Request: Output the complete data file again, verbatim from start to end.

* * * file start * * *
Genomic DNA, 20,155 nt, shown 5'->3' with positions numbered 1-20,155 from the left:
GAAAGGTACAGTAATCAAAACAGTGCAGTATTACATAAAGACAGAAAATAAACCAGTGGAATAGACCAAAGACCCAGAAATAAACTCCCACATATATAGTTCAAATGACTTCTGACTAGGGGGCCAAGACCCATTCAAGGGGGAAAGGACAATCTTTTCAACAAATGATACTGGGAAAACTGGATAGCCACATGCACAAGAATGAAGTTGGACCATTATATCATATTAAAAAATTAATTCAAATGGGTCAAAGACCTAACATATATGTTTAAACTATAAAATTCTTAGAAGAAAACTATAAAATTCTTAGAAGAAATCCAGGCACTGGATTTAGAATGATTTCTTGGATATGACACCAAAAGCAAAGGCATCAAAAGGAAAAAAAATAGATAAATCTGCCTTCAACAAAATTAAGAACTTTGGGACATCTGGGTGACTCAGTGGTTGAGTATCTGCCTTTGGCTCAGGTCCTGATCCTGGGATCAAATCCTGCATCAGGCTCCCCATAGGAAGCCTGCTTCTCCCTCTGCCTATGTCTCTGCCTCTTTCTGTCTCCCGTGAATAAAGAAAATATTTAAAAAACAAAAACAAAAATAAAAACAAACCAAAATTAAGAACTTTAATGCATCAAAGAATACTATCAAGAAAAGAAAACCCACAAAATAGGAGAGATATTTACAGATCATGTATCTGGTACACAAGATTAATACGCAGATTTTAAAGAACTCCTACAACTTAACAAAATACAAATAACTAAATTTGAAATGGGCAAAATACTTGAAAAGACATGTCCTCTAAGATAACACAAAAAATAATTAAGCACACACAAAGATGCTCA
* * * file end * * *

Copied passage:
Genomic DNA, 20,155 nt, shown 5'->3' with positions numbered 1-20,155 from the left:
GAAAGGTACAGTAATCAAAACAGTGCAGTATTACATAAAGACAGAAAATAAACCAGTGGAATAGACCAAAGACCCAGAAATAAACTCCCACATATATAGTTCAAATGACTTCTGACTAGGGGGCCAAGACCCATTCAAGGGGGAAAGGACAATCTTTTCAACAAATGATACTGGGAAAACTGGATAGCCACATGCACAAGAATGAAGTTGGACCATTATATCATATTAAAAAATTAATTCAAATGGGTCAAAGACCTAACATATATGTTTAAACTATAAAATTCTTAGAAGAAAACTATAAAATTCTTAGAAGAAATCCAGGCACTGGATTTAGAATGATTTCTTGGATATGACACCAAAAGCAAAGGCATCAAAAGGAAAAAAAATAGATAAATCTGCCTTCAACAAAATTAAGAACTTTGGGACATCTGGGTGACTCAGTGGTTGAGTATCTGCCTTTGGCTCAGGTCCTGATCCTGGGATCAAATCCTGCATCAGGCTCCCCATAGGAAGCCTGCTTCTCCCTCTGCCTATGTCTCTGCCTCTTTCTGTCTCCCGTGAATAAAGAAAATATTTAAAAAACAAAAACAAAAATAAAAACAAACCAAAATTAAGAACTTTAATGCATCAAAGAATACTATCAAGAAAAGAAAACCCACAAAATAGGAGAGATATTTACAGATCATGTATCTGGTACACAAGATTAATACGCAGATTTTAAAGAACTCCTACAACTTAACAAAATACAAATAACTAAATTTGAAATGGGCAAAATACTTGAAAAGACATGTCCTCTAAGATAACACAAAAAATAATTAAGCACACACAAAGATGCTCA